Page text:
In the past Star Clip­per has mostly sailed in the Mediter­ranean and Caribbean, but be­gan of­fer­ing two In­done­sian cruises, de­part­ing from Bali, in May. The east­bound itin­er­ary in­cludes Ko­modo Is­land, home to the largest lizard on Earth, the UNESCO World Her­itage-listed Bud­dhist tem­ple com­plex Borobudur, and Lom­bok’s pop­u­lar Gili Is­lands. While the west­bound itin­er­ary of­fers the chance to climb Mount Bromo vol­cano on Java and see the ma­jes­tic Ulun Danu lake tem­ple, which ap­pears on In­done­sia’s 50,000 ru­piah note, in north Bali, it is more suited to trav­ellers who pre­fer offthe-beaten track destinations and cul­tural ex­pe­ri­ences.

From the mo­ment we ar­rive on Madura Is­land, off the coast of Java, we can tell they see few tourists here. Peo­ple await­ing our ar­rival at the port ask to take pho­tos with us, and our lo­cal guide Ham­bali re­veals it’s the first time he has guided for­eign­ers. We tour the 18th-cen­tury palace in Sumenep, peek­ing in­side the king and queen’s rooms, see dis­plays of asym­met­ri­cal kris dag­gers, which are said to have mag­i­cal pow­ers, and learn about tra­di­tional bull races still held here an­nu­ally.

Af­ter a brief visit to Agung Mosque, which is a mix of Chi­nese, Ja­vanese and Euro­pean ar­chi­tec­tural styles, we re­ceive a po­lice es­cort to Asta Tinggi Royal Ceme­tery. Filled with colour­ful grave­stones, com­mon­ers come here to ask the de­ceased for help, re­turn­ing when their wish is granted to place a scarf over their head­stone.

At Probol­inggo the next day, chil­dren gig­gle and clasp their hands over their face at the sight of us be­fore run­ning away. Fish­er­men on brightly painted wooden boats at the jetty proudly hold up their catch to show us.

While Hin­duism is the most com­mon re­li­gion in Bali, the rest of In­done­sia is pre­dom­i­nantly Mus­lim. From Carik Har­bour on Lom­bok, we visit Bayan Beleq Mosque, which is un­like any other I have seen. Over­look­ing rice fields, it is built of bam­boo with a tem­ple-shaped thatched roof. The peo­ple here are re­fresh­ingly tol­er­ant of other re­li­gions; dur­ing the Is­lamic fast­ing month of Ra­madan, even non-Mus­lims re­frain from eat­ing or drink­ing in pub­lic to show their re­spect.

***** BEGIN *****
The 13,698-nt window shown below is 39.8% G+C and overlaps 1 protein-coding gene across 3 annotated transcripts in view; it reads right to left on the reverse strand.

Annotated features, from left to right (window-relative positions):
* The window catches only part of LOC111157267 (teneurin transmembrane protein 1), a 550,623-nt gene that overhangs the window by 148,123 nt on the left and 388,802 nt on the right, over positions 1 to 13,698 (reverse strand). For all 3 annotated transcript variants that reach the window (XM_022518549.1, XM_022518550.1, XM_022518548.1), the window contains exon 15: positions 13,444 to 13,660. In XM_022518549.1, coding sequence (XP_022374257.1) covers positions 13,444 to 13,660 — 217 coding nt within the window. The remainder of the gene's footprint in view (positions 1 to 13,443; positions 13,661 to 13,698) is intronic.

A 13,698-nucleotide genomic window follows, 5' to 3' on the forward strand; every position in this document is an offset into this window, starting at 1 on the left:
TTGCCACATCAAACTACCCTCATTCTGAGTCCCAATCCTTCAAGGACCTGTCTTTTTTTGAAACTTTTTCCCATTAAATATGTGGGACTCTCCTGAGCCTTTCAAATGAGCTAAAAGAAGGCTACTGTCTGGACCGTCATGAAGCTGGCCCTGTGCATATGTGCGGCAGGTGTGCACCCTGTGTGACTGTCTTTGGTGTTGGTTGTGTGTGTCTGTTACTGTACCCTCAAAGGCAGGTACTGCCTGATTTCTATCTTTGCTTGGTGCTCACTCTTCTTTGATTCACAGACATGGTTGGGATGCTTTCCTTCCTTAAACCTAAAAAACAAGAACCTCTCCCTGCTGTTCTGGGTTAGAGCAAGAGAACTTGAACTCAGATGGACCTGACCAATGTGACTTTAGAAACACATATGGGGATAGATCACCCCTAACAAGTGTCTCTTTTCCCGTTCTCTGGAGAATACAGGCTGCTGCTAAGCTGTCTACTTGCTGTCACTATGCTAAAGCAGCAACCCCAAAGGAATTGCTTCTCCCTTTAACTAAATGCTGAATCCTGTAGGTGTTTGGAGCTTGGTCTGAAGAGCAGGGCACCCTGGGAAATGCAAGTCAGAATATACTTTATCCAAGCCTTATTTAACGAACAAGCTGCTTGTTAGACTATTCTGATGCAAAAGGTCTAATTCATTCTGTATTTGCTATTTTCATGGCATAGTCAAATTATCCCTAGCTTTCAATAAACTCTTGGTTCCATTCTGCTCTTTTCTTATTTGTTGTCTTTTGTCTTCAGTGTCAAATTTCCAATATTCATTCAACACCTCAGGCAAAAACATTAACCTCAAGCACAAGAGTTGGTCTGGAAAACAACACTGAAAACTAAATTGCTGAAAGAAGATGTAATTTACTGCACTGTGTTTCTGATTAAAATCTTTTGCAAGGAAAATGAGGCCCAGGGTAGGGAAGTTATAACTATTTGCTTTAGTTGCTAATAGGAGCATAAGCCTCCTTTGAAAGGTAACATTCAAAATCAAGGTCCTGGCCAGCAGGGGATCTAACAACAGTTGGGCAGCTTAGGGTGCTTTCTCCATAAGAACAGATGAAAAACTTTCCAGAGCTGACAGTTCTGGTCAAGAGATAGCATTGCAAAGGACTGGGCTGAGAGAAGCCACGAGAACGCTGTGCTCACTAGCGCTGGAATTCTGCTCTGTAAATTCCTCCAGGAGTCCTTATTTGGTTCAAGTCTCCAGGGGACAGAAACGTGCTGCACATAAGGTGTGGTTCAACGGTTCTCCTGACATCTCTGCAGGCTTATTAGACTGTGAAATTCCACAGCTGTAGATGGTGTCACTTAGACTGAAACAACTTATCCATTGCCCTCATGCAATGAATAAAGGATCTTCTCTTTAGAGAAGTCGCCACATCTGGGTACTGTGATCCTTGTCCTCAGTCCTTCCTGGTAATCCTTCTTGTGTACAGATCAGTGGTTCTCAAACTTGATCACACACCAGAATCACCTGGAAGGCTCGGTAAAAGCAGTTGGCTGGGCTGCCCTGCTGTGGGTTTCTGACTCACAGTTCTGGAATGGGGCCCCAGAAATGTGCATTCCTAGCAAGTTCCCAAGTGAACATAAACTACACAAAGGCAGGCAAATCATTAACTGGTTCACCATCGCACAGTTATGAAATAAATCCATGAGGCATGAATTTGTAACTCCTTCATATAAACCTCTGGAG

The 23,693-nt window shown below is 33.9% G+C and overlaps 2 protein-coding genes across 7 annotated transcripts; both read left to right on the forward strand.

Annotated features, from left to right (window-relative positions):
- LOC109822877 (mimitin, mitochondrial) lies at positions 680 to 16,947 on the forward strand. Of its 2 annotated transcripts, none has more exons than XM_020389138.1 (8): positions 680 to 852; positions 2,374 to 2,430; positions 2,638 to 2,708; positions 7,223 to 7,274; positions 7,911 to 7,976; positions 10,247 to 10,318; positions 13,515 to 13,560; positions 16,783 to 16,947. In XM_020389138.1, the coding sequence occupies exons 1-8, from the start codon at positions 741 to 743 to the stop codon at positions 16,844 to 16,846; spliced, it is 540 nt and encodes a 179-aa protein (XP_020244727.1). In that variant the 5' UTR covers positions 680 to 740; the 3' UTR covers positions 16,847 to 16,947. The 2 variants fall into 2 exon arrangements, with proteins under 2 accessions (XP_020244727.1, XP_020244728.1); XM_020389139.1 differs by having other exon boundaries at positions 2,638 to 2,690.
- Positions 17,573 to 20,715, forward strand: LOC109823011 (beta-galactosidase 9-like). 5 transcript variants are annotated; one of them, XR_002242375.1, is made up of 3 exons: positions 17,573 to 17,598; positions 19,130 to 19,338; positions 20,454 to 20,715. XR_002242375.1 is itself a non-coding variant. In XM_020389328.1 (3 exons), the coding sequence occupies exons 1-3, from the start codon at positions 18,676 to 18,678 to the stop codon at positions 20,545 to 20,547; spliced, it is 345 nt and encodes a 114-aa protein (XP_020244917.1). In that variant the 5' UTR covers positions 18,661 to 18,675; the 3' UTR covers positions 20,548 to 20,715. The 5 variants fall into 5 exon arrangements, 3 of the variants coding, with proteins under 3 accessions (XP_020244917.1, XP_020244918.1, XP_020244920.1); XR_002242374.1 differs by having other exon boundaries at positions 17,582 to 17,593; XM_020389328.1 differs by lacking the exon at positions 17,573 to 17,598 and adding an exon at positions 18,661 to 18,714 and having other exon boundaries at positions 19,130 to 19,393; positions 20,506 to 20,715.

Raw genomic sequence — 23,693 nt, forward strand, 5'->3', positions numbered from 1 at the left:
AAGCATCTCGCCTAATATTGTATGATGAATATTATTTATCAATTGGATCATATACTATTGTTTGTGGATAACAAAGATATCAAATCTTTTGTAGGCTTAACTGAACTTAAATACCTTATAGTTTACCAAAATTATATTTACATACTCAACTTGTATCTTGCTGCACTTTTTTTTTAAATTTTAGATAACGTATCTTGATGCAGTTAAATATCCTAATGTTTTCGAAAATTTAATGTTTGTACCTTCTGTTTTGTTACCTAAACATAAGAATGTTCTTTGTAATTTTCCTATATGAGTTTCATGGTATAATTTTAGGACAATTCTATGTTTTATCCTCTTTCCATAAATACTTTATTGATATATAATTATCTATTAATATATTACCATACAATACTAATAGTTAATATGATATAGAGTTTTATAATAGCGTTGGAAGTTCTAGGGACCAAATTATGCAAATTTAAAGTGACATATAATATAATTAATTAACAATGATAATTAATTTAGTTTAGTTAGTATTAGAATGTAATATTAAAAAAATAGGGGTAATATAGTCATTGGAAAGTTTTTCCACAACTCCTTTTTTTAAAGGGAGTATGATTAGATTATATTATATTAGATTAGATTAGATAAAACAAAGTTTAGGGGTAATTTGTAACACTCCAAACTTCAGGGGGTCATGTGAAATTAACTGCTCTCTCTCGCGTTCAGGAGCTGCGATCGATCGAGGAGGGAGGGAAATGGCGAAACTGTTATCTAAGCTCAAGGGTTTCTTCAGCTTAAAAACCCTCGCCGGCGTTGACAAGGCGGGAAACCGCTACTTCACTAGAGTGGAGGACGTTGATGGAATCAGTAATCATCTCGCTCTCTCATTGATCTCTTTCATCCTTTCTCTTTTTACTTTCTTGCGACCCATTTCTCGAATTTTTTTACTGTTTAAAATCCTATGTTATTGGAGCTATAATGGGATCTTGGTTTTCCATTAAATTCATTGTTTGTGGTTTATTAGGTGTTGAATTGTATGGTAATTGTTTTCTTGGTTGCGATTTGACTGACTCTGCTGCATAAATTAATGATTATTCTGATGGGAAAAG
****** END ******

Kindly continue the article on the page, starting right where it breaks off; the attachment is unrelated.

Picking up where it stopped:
It is here we con­nect with our lo­cal guide Katni Wati, from Rin­jani Women Ad­ven­ture. Wati taught her­self English and be­gan lead­ing tourists up Mount Rin­jani vol­cano as a teenager, and is cur­rently train­ing 50 fe­male guides. In a coun­try where poor fam­i­lies can only af­ford to send boys to school, it is a way of pro­vid­ing women with a source of in­come and in­de­pen­dence.

Be­fore lead­ing us on a trek past coffee, co­coa and cashew nut plan­ta­tions to Sen­dang Gile Wa­ter­fall, Wati takes us to her vil­lage, Se­naru, where 100 peo­ple live in four houses. The vil­lagers are an­i­mist, be­liev­ing that all ob­jects, places and be­ings have a spirit or soul. We ven­ture in­side one home, where the par­ents sleep near the door to pro­tect their teenage daugh­ters. There are no win­dows so they can’t jump out and elope.

We spend the last day on the white sand beach at Gili Su­dak, with a bar­be­cue, wa­ter-ski­ing, kayak­ing and snorkelling around a nearby islet. It’s not un­til the fi­nal evening that we see Star Clip­per in all her glory. There’s not a drop of rain or hint of fog in sight as the crew un­furl her sails off the coast of Lom­bok. As we bob in ten­ders nearby, cam­eras at the ready, the sails take on a yel­low­ish glow in the late af­ter­noon sun­shine, slowly trans­form­ing to a strik­ing black sil­hou­ette against a bright yel­low sun on the hori­zon at sun­set.

An­gela Saurine was a guest of Star Clip­per Cruises.

Star Clip­per, main; din­ing room, top right; chil­dren in Se­naru vil­lage, Lom­bok, cen­tre right; Ulun Danu lake tem­ple in Bali, above left; Lom­bok rice fields with Mount Rin­jani in the back­ground, above right